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22-Sep-19 – A wheelchair user has won the chance to continue his lawsuit against the Chicago Cubs over his claims Wrigley Field does not have enough seating for fans with disabilities.

On August 30, United States District Judge Jorge Alonso refused the Cubs’ request to dismiss the legal action brought by David Cerda that accuses the Cubs of not providing enough seating for wheelchair users at their home park at Clark & Addison.

While granting the Cubs’ contention the law does not require them to “place ADA seats in the front row” or in every spot a wheelchair user may wish to sit to take in a game, Judge Alonso said the Cubs may not have enough accessible seating to meet the requirements of the Americans with Disabilities Act and the federal Rehabilitation Act.

Jorge Alonso

“While the Cubs say that Wrigley Field will have more than the number of accessible seats required by the ADA than before the renovations, the court is unable to discern whether the Cubs actually have the total number of required accessible seats,” wrote Judge Alonso (left).

“The Cubs contend that Cerda’s calculation...is incorrect because the renovations [to Wrigley Field] are still ongoing. But in making this contention, the Cubs do not say what the number should be and whether the Cubs have satisfied this number.”

The Cubs and Cerda have gone back and forth in court since Cerda filed his complaint in December 2017. Cerda, who has Duchenne muscular dystrophy and requires a wheelchair for mobility, said the right field seating area he formerly used became a specially ticketed area with a bar following renovations completed to Wrigley’s bleachers.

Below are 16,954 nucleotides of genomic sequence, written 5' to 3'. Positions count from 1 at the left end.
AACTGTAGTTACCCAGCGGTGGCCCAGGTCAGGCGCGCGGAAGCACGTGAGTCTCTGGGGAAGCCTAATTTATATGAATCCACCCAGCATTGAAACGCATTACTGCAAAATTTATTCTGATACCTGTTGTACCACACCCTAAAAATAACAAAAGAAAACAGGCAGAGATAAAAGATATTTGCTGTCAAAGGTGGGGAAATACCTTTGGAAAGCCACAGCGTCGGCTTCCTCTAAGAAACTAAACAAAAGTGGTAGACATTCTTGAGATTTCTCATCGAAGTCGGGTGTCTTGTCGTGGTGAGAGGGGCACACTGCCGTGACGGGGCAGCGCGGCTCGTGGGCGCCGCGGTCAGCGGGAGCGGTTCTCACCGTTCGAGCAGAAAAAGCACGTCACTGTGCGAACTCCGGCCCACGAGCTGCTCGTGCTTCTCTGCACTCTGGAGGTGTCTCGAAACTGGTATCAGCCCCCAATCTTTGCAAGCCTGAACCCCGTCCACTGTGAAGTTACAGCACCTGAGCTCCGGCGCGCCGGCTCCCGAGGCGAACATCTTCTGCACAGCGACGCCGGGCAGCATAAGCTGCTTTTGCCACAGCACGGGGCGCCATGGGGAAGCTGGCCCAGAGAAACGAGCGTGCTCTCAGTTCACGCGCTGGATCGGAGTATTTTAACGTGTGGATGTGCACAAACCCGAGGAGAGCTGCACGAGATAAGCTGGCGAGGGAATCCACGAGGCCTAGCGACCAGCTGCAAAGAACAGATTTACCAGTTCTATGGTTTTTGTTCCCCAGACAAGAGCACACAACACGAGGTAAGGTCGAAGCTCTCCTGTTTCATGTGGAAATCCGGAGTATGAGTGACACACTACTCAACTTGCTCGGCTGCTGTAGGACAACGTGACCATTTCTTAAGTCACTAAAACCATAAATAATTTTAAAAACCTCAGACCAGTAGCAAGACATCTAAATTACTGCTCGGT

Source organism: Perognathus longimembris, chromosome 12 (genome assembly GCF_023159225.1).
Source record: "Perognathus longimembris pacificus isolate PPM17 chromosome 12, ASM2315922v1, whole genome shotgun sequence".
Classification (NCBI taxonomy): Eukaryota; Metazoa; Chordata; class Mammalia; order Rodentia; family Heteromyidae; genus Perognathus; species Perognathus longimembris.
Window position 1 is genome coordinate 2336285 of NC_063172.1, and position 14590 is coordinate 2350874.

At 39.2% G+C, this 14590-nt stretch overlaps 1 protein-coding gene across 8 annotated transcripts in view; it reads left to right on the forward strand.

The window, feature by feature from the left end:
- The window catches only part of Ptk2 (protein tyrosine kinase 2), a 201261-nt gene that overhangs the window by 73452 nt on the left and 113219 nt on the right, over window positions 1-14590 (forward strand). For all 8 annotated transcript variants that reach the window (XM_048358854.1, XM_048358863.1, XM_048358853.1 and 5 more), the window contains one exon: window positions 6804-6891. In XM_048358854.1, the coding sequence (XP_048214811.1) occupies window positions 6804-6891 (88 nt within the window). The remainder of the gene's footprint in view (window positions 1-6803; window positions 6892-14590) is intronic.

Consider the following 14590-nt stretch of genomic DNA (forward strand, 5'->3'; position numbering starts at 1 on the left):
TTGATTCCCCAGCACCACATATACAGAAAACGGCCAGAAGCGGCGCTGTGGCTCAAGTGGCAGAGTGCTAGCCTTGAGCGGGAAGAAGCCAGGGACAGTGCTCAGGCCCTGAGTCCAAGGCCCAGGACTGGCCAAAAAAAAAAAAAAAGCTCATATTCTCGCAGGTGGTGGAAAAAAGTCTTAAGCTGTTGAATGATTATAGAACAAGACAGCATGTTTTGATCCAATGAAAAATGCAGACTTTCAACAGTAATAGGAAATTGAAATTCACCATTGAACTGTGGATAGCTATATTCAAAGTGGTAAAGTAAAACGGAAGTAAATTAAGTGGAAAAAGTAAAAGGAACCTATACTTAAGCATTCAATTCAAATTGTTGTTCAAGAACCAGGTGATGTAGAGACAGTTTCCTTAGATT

While wheelchair areas remain in the lower box portion of Wrigley’s stadium bowl, Cerda asserted the wheelchair accessible seats were several rows farther from the field of play than they had been in previous years, making it more difficult to watch the game, particularly when other fans stood.

Cerda claims the ADA requires the Cubs to offer 217 accessible seats but he says they only offered 42 such seats during the 2018 season.

He also argued the Cubs discriminated against him by offering no accessible seating in Wrigley’s 1914 American Airlines Club luxury seating area behind and around home plate, even though Cerda did not place his name on a lengthy waiting list to purchase seats in that zone.

The Cubs responded by asking the judge to dismiss the lawsuit, asserting Cerda lacked standing because he was never actually harmed by the alleged lack of accessible seating in the locations he wished to sit. They argued renovations at Wrigley Field that began in 2014 have continued each year since, so Cerda shouldn’t be allowed to sue.

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